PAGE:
Unfortunately, his desire to protect himself and the rest of his friends leads Murphy to give Josephine all of the tools she needs to manipulate Abby.
Abby Griffin is incredibly brilliant and her scientific genius has often saved the lives of many of our favorites on The 100, but she is definitely a character who is led by her heart. And right now, her heart is both her biggest strength and her biggest weakness.
Because she needs Abby’s mind, Josephine swoops in to take advantage of that big heart of hers, using all the pressure points she got from Murphy and everything she overheard the night before in order to break Abby.
JC: I know you blame yourself for Dad’s death, and I know you blame your addiction for what happened to Kane. Mom, I’m afraid of what will happen to you if you lose him too, and I can’t lose you.
Abby clearly isn’t completely on board with this plan, and as far as we know she doesn’t know for sure that anything has happened to Clarke. She’s uncomfortable with the idea of taking an innocent life to save Kane’s, as well as with Clarke’s unexpectedly cavalier attitude towards body-snatching. But Josephine preys on her feelings for both Kane and Clarke, and gets exactly what she wants.
While it is comforting to see Abby clock each un-Clarke-like slip that Josephine makes, the longer The 100 keeps her in the dark about it all, the more of a disservice it does to her character.
I understand that, for now, Abby cannot know the truth about JC for the sake of the nightblood plot moving forward, and to allow this potential avenue to save Kane to be explored. But if anyone aside from Bellamy or Madi were going to catch Josephine in her lie, it would be Abby.
As interested as I am in the nightblood story, Abby being “the whole ballgame,” and her passionate desire to save the man she loves, I also don’t want The 100 to sacrifice the relationship between Abby and Clarke for the sake of the plot.
Some have begun to theorize that Abby does realize that something is wrong with Clarke, but that she is playing the long game to learn more about the Primes and their resurrection system so that she can save both the people that she loves most. While I don’t quite believe that it will play out exactly like that, I also don’t want The 100 to pass by the opportunity to have Abby involved in the fight to save Clarke.
Bellamy: I take it she doesn’t know that her daughter is dead. You’re going to have to kill her too. You think my need for revenge is strong? There’s only one way this ends.
Abby is a force to be reckoned with, and Bellamy knows it. I love seeing these two team up to fight for what is right and I hope that this line from Bellamy is foreshadowing the resurrection of that powerful heart duo fighting to save the people they love.
The third and newest member of the “Heart-Led Characters Who Would Burn the World for Clarke Griffin” club is Madi, and her storyline on “Memento Mori” takes her down a dangerous path that has me very worried for the little Natblida.
I have to admit I’m very much not interested in this Sheidheda plot unless it somehow connects us back to the Becca/Cadogan story or reveals some kind of important information about where the current narrative is heading. As of right now, it seems like this plot is only here to lead Madi into making very poor and dangerous decisions.
I understand the need to have the Flame play a part in the new story after all of the effort to keep it in Madi’s head during Season 5. But I want that device to continue driving the rest of the story forward in new, interesting ways that are rooted in The 100‘s mythology.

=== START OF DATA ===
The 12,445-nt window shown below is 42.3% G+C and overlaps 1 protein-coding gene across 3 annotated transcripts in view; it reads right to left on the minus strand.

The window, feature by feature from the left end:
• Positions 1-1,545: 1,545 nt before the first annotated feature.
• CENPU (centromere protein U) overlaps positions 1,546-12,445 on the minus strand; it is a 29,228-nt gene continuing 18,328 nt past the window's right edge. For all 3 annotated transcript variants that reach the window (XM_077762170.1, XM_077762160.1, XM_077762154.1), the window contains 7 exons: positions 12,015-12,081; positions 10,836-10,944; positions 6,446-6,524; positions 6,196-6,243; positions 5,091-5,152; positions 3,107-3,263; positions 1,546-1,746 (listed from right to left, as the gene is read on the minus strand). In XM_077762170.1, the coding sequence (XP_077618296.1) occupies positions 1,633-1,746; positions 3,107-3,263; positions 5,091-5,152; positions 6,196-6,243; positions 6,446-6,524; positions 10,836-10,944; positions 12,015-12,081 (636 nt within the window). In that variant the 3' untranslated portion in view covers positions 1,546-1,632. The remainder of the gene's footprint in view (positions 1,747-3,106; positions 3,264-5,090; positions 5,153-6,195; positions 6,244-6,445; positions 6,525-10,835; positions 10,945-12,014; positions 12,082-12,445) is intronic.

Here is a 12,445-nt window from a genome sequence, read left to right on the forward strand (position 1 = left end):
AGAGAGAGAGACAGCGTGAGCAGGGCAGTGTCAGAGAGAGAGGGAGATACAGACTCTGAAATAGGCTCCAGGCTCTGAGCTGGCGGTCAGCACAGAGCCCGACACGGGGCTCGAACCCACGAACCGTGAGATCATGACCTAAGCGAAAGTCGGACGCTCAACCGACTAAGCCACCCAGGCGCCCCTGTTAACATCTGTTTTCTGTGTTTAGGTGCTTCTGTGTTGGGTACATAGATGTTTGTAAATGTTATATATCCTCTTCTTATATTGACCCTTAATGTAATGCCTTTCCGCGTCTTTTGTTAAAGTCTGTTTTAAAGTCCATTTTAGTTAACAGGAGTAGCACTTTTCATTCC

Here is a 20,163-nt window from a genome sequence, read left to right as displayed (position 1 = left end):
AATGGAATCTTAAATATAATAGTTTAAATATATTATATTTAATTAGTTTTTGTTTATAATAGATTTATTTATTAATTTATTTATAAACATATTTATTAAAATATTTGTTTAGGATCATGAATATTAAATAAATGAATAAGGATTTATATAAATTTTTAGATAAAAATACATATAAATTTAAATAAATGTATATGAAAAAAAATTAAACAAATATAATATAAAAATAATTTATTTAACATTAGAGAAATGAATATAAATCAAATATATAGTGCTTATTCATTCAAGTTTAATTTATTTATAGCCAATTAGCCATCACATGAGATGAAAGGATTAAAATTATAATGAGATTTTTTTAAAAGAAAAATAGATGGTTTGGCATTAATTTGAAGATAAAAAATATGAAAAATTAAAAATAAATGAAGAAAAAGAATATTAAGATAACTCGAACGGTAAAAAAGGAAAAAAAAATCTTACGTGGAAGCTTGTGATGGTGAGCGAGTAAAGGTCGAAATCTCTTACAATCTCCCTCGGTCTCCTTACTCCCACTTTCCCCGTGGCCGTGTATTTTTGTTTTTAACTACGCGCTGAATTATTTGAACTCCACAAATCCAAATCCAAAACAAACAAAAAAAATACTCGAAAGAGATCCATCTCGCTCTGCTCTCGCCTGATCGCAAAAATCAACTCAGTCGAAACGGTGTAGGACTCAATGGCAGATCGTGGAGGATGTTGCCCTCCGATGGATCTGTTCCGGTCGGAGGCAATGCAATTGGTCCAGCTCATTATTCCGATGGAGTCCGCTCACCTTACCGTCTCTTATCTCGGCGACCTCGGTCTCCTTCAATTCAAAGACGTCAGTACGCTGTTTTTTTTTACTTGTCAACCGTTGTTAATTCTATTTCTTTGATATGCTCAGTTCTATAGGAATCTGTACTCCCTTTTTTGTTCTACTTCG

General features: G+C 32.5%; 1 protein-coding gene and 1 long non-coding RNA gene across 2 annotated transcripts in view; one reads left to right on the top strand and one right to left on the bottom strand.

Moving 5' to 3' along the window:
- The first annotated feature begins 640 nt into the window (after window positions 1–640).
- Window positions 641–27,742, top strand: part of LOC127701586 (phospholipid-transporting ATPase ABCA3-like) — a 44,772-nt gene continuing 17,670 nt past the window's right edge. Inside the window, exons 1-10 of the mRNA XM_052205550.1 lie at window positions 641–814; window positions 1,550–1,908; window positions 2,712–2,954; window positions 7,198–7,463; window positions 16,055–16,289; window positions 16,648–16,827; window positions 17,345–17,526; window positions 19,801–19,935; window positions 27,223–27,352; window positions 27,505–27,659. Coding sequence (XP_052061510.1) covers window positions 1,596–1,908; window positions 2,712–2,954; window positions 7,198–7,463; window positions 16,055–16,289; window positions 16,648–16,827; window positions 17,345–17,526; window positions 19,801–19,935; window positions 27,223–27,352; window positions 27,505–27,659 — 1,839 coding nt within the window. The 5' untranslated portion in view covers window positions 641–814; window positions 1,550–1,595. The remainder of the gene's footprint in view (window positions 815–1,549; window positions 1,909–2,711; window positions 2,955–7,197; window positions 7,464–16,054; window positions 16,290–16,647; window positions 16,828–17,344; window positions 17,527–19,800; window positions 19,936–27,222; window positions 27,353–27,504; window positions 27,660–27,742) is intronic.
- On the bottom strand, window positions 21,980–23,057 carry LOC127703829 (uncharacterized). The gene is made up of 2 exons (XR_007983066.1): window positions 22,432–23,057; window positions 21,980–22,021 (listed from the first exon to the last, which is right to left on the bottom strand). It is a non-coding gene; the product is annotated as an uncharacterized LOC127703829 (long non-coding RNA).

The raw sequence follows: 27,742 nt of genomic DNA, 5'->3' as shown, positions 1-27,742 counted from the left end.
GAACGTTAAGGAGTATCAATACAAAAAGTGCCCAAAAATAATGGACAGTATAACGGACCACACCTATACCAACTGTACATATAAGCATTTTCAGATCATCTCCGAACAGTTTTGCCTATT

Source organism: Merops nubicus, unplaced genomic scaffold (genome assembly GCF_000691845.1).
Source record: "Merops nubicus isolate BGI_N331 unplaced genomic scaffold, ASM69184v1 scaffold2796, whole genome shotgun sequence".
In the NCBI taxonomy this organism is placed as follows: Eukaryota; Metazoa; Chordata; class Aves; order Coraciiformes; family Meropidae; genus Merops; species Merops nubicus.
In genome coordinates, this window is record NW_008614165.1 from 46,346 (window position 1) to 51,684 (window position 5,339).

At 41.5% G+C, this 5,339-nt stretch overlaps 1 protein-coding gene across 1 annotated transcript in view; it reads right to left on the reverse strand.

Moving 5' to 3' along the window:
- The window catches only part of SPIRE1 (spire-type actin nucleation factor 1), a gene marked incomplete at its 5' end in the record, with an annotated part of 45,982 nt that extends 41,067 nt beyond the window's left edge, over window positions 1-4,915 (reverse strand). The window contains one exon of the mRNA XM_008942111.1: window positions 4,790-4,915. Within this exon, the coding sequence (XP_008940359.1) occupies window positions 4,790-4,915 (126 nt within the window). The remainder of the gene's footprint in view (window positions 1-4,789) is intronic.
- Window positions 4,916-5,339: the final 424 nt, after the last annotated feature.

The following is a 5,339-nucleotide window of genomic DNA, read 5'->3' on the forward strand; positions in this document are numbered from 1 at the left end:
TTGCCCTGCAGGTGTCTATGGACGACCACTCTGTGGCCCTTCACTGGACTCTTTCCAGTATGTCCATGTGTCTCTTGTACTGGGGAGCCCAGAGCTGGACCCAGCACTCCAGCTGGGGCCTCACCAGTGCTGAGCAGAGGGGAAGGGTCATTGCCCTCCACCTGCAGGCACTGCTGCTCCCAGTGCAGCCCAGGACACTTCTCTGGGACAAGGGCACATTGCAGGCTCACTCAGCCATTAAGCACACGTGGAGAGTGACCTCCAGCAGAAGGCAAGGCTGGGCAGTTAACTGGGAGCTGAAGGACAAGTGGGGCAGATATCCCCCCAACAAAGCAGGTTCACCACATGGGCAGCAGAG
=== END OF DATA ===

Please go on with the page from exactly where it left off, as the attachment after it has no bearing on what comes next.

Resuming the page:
Instead, this story feels disjointed from the rest of the action on Season 6 and I am struggling to understand the purpose of it outside causing frustration and chaos.
Tati Gabrielle shows an incredible range on this episode as she shifts seamlessly from commanding to nurturing to heartbroken. Gaia’s banishment creates another offshoot for the story and I’m wondering where exactly she will go from here. Will she run into Diyoza, Octavia, and Xavier? Will she find Jade in the Offering Grove? Or will she go off on an entirely different journey?
In the game of heart vs. head, it’s difficult to keep score because both sides frequently have merit.
On “Memento Mori,” heads like Josephine and Simone manipulate hearts like Abby to get their way, Madi lets her heart drown out the logic of Gaia’s head, and Murphy uses a solid balance of both to bring Bellamy back to the light and to keep Josephine from killing him.
This tug of war and the way each character is continually moving along the head/heart scale depending on their needs and the needs of those they love is a brilliant way to tell the story that The 100 has been trying to tell for 6 years. Who are you when you are pushed to the limits of survival? How far will you go to protect the ones you love? And what makes someone a good guy at the end of the world?
Russell’s heart contrasts against Josephine’s head, and her chilling lack of emotion for the sanctity of human life even extends to him as she is prepared to let Bellamy murder her own father in his quest for revenge. It’s exactly that disregard that finally pushes Bellamy back in the direction that Murphy tries to pull him toward for the entire episode.
Moving forward it will be interesting to see how each character uses the balance between their hearts and their heads in order to “be the good guys.” Both are crucial to not just surviving but living and finding the peace that these people have been looking for since day one. Hearts like Abby and Bellamy will play a huge role in saving what they love, while heads like Murphy, Gaia, and even Clarke will be vital to keeping them out of trouble.